06 July 2006

Angels and Demons the Comedy

I've just started reading Angels and Demons, the supposedly better novel as compared to the insanely popular The Da Vinci Code by Dan Brown. When I flipped to the first text of interest, a capitalised subtitle proclaiming "FACT" appeared followed by a few paragraphs of words, which I've reproduced here:


The world's largest scientific research facility - Switzerland's Conseil Européen pour la Recherche Nucléaire (CERN) - recently succeeded in producing the first particles of antimatter. Antimatter is identical to physical matter except that it is composed of particles whose electric charges are opposite to those found in normal matter.

Antimatter is the most powerful energy source known to man. It releases energy with 100 per cent efficiency (nuclear fission is 1.5 per cent efficient). Antimatter creates no pollution or radiation, and a droplet could power New York City for a full day.

There is, however, one catch...

Antimatter is highly unstable. It ignites when it comes in contact with absolutely anything... even air. A single gram of antimatter contains the energy of a 20-kiloton nuclear bomb - the size of the bomb dropped on Hiroshima.

Until recently antimatter has been created only in very small amounts (a few atoms at a time). But CERN has now broken ground on its new Antiproton Decelerator - an advanced antimatter production facility that promises to create antimatter in much larger quantities.

One question looms: Will this highly volatile substance save the world, or will it be used to create the most deadly weapon ever made?

The first thing that struck me was that the above "facts" are so ridiculous that I wanted to shove a banana up my ass (which I didn't because of the lack of bananas). It is teeming with factual and scientific error that I wonder if the author did much research into these "facts" or not (because some of them don't even affect the storyline if it was corrected).

For example, while I'm very certain that, after the cancellation of the Superconducting Super Collider in the US, CERN is the world's largest particle physics research facility today, I think it is debatable whether it can be considered the "world's largest scientific research facility". In fact, it's not even owned by Switzerland alone (simply because the costs of building and maintaining it are so unbearably huge that selling chocolate alone can't possibly make up for it); it's only located there.

Also, antiparticles has been produced for a large part of the 20th century. Positrons (antiparticles of electrons) are the first to be produced in the 1930s. It is only antihydrogens (a positron orbiting an antiproton) that has been produced recently.

In addition, the way he described the 100% energy efficiency... I can say that, by the same logic, all other energy sources are also 100% efficiency, by the principle of conservation of mass-energy. The question is, how efficient is the turbine generator that is going to convert this "100% efficient" energy from heat/light to electrical energy?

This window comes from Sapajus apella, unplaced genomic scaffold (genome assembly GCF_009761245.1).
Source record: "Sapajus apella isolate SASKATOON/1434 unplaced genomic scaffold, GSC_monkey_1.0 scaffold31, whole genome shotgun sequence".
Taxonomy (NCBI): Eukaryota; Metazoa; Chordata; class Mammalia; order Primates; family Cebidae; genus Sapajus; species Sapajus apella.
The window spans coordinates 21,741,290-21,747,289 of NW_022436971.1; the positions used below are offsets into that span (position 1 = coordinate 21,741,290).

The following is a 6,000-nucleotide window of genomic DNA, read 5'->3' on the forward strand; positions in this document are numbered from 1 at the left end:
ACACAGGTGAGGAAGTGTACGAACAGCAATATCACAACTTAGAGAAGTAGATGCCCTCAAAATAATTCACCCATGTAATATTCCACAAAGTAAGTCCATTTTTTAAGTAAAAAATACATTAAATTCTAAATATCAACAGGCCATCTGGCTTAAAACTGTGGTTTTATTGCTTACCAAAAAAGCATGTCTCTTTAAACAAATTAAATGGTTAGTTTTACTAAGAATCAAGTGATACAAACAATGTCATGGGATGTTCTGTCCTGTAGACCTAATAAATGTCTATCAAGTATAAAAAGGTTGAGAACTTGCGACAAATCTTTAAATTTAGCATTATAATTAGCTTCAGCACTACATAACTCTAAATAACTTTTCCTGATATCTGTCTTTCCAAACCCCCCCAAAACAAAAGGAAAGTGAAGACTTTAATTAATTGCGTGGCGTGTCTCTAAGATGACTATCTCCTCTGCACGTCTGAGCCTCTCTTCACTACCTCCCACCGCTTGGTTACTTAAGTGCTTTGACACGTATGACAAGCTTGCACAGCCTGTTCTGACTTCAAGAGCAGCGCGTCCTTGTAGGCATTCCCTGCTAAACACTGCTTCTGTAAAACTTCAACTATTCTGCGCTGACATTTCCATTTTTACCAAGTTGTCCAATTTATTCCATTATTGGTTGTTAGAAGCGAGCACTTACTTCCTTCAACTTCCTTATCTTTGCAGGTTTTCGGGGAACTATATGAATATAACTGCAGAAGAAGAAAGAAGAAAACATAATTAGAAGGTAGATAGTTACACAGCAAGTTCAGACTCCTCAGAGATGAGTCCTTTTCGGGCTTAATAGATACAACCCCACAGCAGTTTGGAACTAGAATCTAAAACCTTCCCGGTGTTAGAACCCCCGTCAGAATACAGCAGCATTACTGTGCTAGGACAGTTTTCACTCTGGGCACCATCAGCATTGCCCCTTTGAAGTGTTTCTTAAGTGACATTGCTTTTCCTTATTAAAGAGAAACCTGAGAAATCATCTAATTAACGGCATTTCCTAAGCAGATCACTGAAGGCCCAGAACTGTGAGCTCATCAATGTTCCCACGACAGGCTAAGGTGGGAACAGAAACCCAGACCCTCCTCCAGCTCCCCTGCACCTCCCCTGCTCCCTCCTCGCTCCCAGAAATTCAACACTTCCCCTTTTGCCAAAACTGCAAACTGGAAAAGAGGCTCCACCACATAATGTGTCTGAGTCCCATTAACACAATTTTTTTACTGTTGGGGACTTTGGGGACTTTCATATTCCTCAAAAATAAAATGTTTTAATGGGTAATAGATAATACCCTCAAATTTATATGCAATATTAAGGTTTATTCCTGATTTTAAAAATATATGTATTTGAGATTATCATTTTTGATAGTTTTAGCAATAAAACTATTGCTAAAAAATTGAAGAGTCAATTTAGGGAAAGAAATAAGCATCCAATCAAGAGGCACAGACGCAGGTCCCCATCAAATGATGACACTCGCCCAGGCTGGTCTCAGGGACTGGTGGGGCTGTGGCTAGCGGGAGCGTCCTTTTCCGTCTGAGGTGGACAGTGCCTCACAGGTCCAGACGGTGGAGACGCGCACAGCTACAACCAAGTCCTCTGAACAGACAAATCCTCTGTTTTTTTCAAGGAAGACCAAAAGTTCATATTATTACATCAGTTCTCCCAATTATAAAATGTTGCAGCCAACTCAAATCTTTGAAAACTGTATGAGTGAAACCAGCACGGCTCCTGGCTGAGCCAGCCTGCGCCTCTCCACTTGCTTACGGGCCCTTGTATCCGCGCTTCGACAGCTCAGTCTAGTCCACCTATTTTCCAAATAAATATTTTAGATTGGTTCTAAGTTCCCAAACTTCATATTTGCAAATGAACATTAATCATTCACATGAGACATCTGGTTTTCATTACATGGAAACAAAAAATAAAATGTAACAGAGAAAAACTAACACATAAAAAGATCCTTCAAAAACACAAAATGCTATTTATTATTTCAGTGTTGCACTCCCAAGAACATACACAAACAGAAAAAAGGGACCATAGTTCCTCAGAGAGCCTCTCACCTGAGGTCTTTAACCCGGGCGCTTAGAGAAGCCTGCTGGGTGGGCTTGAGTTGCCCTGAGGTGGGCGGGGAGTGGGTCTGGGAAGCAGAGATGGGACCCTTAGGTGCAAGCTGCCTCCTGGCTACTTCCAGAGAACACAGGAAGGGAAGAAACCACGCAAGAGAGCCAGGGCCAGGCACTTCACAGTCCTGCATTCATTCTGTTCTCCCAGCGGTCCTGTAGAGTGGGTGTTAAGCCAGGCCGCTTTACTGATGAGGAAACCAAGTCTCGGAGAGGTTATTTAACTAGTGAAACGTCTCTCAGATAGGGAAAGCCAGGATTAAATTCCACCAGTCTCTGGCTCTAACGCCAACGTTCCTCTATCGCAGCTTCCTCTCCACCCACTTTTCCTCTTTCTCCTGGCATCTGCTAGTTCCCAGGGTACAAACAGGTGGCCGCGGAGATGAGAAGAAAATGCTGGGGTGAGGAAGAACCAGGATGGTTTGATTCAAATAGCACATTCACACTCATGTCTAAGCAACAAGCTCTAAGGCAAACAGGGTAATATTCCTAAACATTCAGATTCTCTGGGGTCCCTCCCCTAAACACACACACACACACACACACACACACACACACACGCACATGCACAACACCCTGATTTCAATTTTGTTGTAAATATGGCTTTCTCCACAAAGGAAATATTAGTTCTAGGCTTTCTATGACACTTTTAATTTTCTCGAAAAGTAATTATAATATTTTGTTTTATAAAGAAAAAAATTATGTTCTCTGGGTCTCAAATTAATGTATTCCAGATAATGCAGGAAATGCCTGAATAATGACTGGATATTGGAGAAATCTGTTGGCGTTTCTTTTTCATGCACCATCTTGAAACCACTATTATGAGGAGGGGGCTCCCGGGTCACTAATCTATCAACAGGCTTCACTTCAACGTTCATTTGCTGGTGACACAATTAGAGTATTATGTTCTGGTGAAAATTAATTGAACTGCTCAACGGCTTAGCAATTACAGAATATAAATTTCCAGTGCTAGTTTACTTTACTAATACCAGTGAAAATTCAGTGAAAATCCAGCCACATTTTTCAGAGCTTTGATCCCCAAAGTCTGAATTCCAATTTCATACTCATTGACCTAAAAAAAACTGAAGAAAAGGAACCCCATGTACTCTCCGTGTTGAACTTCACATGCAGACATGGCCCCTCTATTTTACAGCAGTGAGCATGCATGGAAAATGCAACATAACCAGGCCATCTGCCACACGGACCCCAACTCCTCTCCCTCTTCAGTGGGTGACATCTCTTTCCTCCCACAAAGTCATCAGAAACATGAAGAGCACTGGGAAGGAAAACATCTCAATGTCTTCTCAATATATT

One last major flaw I'd like to point out of his "facts" is drawn from the principle of conservation of mass-energy again. Now, antimatter, for obvious reasons, doesn't exist in our natural environment. In fact, the absence of antimatter is one of the greatest puzzle in physics; this problem is called baryongenesis or baryon asymmetry. (It is worth mentioning, though probably irrelevant, that, mathematically, we can treat antiparticles travelling forward in time as particles travelling backward in time.) In that case, we will need to find a source of antimatter, which means we need to put energy into its creation. By the abovementioned principle, this energy has to be at least what we can get back when we annihilate the antimatter. So it is not really a source of energy, unless someday some NASA spaceship encounters some huge lump of antimatter happily drifting in space, which is of course by then too late.

In fact, I found the first one-third of the novel a huge comedy. It was extremely apparent that Dan Brown has as much knowledge of physics as a toothpick. I'm not sure if he knew this or not, but it might delight him that there is something called a God particle and a Oh-My-God particle.

Nonetheless, I found the remaining of the novel (I'm about halfway through) pretty good. Ignoring the gross factual errors, this novel does have that tight grip and intense action that keeps one from stopping. It's definitely great as entertainment, and a brilliant piece of mystery and thriller (as well as comedy to me).


The Negative Man said...

It shames me to say this, but a significant reason behind me reading the book then was for the pictures (aka the ambigrams).

Anyway it's somewhat amusing to see a scientist rather than a theologian point out the 'factual errors' of the book. Hmm.

Pandemonium said...

Yep, the ambigram is rather an amazement, especially the Illuminati Diamond. However, I have the feeling that the difficulty of designing an ambigram is rather exaggerated in the book so as to give the "undeniable" proof of the emergence of the Illuminati.

Heh heh, I'm pointing these errors out simply because, firstly, Demons and Angels touch on what I'm quite familiar with. Secondly, I can recognise most of the factual errors almost immediately. As for the theological errors in the book, I'll leave it up to the Vatican to ban the book.